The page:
Of course, to work as a film of a story on a simple level, we must know which is the good and which is the evil. Also of concern, however, is the way Dunbar has to fall in love with a white woman. Stands with a Fist (Mary McDonnell), is a character seemingly created so that the audience's expectations are met by a boy meets girl section of the plot which does not involve any mixing of the races. In defence of Dances with Wolves, at least the subject is validly based on the facts that Plains Indians peoples stole children to replenish their numbers and ensure their survival as a group, and that in such instances the children seem to have been fully assimilated on an equal footing. That Dunbar, himself, should manage this transition does require the suspension of disbelief, but then if the production eases us into it is that not theatre at its best? It is worth adding, as Philip French points out, that Dances With Wolves also offers an opportunity to see the effects of the cutting room on a film. Two scenes which have been reinserted into the Director's Cut, Dunbar's journey with Kicking Bird and the killing of the white hunters serve to reduce the film's tendency to be rather simplistic and sentimental.( Westerns, Philip French,pages 196-8).
Overall Dances with Wolves does stand the test of time, it is a romanticised and sentimental myth that is portrayed. 'How we want the West to have been'. The action scenes, especially the buffalo hunt do not readily transfer to the small screen. But the panoramic scene shots are immense, Australian cinematographer Dean Semler has us discover the wonderful scenery as if we are there. The story unfolds simply in stages, often told through Dunbar recording his experiences and feelings in his journal. We are privileged to accompany him in his journey of self discovery. The intensity of the drama is lightened by a gentle touch of humour which often indicates that family relationships and bodily functions are universal, no matter what class or culture one is from. The music is evocative, a well gauged backdrop which heightens the emotions. The film is optimistic in that even the initially hostile 'Wind in his Hair' comes to glow with fondness and respect for the Wasichu who is ultimately assimilated into the Lakota way of life. I can feel the goose pimples as I write this, thinking about his final words to Dances With Wolves from the top of the ridge. I can still remember the warm glow I felt as I left the cinema as Stands with a Fist and Dances with Wolves went off to make their home in the prairies. My imagination had been well and truly highjacked for a three hour stretch and my emotions had been stretched and tightened and stretched yet again. It was only a couple of days later I realised what they'd had me believe: that two white people from the time had been assimilated into native American life so well that they were to continue a life in the natural wilderness. It is powerful art that stretches credulity so close to breaking point.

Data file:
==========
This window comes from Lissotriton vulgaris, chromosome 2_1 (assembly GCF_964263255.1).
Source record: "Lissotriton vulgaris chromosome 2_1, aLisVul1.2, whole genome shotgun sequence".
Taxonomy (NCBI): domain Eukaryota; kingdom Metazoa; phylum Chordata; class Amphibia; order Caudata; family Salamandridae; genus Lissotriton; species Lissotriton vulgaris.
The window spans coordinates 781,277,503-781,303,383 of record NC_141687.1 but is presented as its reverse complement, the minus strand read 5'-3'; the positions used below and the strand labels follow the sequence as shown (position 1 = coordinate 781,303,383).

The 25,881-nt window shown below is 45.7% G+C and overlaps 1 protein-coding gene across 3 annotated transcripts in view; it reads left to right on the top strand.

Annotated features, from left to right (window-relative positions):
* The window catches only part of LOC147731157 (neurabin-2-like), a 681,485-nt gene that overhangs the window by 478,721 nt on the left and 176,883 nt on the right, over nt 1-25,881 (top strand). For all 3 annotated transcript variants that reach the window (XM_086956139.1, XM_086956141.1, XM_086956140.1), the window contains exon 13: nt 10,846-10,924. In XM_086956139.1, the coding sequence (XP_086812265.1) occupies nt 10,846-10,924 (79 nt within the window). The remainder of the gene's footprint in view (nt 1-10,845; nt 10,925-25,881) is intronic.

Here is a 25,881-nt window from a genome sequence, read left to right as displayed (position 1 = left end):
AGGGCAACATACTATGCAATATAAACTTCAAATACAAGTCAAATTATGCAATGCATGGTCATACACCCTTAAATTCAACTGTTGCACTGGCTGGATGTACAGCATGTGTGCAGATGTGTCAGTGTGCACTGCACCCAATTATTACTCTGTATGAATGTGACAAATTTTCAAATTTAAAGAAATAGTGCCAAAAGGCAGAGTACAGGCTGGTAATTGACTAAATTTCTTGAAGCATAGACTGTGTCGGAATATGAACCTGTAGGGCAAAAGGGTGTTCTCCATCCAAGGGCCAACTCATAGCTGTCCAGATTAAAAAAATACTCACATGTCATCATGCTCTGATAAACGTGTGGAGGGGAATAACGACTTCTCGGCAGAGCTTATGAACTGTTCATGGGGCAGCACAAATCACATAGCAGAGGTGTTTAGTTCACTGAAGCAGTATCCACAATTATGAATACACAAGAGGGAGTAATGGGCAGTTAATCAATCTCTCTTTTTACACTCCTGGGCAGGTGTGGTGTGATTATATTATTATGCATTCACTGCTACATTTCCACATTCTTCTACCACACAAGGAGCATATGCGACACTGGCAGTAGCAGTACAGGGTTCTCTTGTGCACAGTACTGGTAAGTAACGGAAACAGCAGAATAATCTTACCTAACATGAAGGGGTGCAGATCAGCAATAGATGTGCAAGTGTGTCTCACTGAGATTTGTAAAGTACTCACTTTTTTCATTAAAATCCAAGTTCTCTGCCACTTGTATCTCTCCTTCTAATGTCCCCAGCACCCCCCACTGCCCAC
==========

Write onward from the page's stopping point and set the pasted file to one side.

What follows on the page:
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© Chris Smallbone October 2008